Cottonwood County MN History--Great Bend Twp.

Great Bend Twp.
Cottonwood County, Minnesota

Great Bend township, which derives its name from the big bend in the Des Moines river within its borders, is situated centrally east and west, on the southern line of Cottonwood county, with Jackson county at the south, Springfield township on the west, Dale township at the north and Lakeside township at the east. It is comprised of congressional township 105, range 36 west. Windom, the county seat of Cottonwood county, is located within this township, of which later account is given.

This township had some of the very earliest settlers in the county, owing to the fact that the river courses through this part of the county. Streams and lakes are always sought out by the pioneer, and this settlement was no exception to the rule.

The population of this township in 1895 was 320, exclusive of the city of Windom, which then had a population of 1,523. In 1900 the township's population was 435, and the United States census returns in 1910 gave it 444, with the city of Windom as having 1,749.


This township was formed by the county commissioners in 1870, and was the original civil township organized in the county. It was described thus: Commencing at the southwest corner of township 106, range 35, or the northeast corner of township 105, range 35 to the southeast corner of township 36, to the southwest comer of township 105, range 36, thence along the cast line of township 105, range 37, to the northwest corner of township 105, range 36; from thence east and along the south line of township 106, range 36 and on to the place of beginning.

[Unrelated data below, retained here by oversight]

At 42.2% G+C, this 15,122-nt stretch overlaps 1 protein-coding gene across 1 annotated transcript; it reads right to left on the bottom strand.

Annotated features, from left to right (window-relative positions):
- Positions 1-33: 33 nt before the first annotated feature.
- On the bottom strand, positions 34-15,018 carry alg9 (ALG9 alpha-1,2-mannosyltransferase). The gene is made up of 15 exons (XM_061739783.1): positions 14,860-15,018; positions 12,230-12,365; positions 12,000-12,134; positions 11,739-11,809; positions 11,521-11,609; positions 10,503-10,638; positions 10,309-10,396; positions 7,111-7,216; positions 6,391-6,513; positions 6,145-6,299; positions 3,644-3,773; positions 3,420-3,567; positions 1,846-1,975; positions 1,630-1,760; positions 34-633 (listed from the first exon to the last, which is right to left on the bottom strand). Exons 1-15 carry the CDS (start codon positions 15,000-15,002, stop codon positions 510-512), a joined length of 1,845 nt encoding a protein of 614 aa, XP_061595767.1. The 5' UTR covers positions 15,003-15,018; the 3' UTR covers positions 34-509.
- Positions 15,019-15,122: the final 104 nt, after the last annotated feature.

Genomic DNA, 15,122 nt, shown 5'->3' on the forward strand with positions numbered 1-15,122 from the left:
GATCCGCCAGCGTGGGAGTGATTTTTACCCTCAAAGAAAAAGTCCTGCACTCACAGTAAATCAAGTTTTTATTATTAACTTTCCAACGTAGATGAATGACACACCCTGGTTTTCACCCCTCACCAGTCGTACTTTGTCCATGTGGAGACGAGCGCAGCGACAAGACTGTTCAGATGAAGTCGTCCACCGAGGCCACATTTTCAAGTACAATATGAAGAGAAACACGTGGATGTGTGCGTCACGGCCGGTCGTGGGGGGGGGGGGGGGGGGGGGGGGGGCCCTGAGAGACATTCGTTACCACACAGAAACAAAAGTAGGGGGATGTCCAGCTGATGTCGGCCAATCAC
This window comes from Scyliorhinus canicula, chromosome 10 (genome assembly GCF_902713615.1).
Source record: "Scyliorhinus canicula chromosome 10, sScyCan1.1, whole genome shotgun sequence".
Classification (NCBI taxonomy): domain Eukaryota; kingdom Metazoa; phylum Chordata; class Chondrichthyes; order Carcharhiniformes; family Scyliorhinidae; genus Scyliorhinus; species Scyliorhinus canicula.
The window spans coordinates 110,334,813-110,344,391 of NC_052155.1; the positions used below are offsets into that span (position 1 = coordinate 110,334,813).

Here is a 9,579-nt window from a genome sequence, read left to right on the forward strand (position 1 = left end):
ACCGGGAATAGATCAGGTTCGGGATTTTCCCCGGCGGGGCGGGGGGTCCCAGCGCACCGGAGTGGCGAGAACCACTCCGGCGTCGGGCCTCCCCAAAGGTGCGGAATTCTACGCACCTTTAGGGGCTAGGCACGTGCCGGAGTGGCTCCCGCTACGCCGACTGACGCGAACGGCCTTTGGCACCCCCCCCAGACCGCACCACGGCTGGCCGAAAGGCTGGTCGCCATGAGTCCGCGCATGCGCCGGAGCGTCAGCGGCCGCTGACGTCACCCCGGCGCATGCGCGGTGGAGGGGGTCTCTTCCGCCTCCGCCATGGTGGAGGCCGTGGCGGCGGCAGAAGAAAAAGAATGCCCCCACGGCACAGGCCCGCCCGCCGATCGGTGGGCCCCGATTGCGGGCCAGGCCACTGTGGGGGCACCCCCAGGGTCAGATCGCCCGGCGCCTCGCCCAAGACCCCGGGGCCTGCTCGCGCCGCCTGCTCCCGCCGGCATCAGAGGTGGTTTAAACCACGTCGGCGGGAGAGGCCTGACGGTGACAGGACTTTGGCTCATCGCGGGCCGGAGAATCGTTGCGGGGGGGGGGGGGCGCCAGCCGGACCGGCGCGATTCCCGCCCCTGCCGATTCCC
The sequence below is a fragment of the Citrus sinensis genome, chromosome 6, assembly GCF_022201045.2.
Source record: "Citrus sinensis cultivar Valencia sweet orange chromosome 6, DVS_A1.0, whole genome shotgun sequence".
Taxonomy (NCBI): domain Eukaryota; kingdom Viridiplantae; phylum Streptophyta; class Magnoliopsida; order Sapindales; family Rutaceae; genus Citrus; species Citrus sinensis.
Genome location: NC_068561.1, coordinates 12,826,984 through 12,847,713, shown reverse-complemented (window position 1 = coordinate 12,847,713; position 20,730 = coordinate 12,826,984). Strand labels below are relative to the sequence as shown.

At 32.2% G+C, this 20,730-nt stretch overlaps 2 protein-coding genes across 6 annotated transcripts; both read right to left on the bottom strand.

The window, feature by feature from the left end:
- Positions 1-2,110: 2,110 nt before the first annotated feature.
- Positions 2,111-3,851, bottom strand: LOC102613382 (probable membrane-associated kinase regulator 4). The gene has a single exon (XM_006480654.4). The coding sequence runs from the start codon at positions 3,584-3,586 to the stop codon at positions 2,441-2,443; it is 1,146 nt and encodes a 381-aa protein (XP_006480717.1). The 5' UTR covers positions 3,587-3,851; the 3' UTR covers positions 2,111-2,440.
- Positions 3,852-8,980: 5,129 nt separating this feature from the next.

It was resolved to have the first township meeting held at the house of Charles Chamberlin, August 27, 1870. S. B. Stedman, Paul Hamilton and Hosea Eastgate were appointed judges of election.

John T. Smith came to Cottonwood county in 1870 or 1871 and built a store at Big Bend, where it was supposed that the railroad would cross the river and the county seat finally located. He had about five or six hundred dollars and began business with a very small stock of goods. The railroad did not cross at the bend, where Charles Charnberlin had induced a preliminary survey and located the capital of the county. Windom "was born" in 1871 and with it the bright prospects and fond hopes of Big Bend were blighted. Mr. Smith's store was soon removed and no trace of Chamberlin's city nor his papers remains. Mr. Smith built a modest little store at Heron Lake about the time the railroad reached Worthington and began business there. Possessing good business tact, he entered upon a very successful era, gradually increasing his trade. Later, he opened stores in other towns, Where he was quite successful and gained considerable wealth.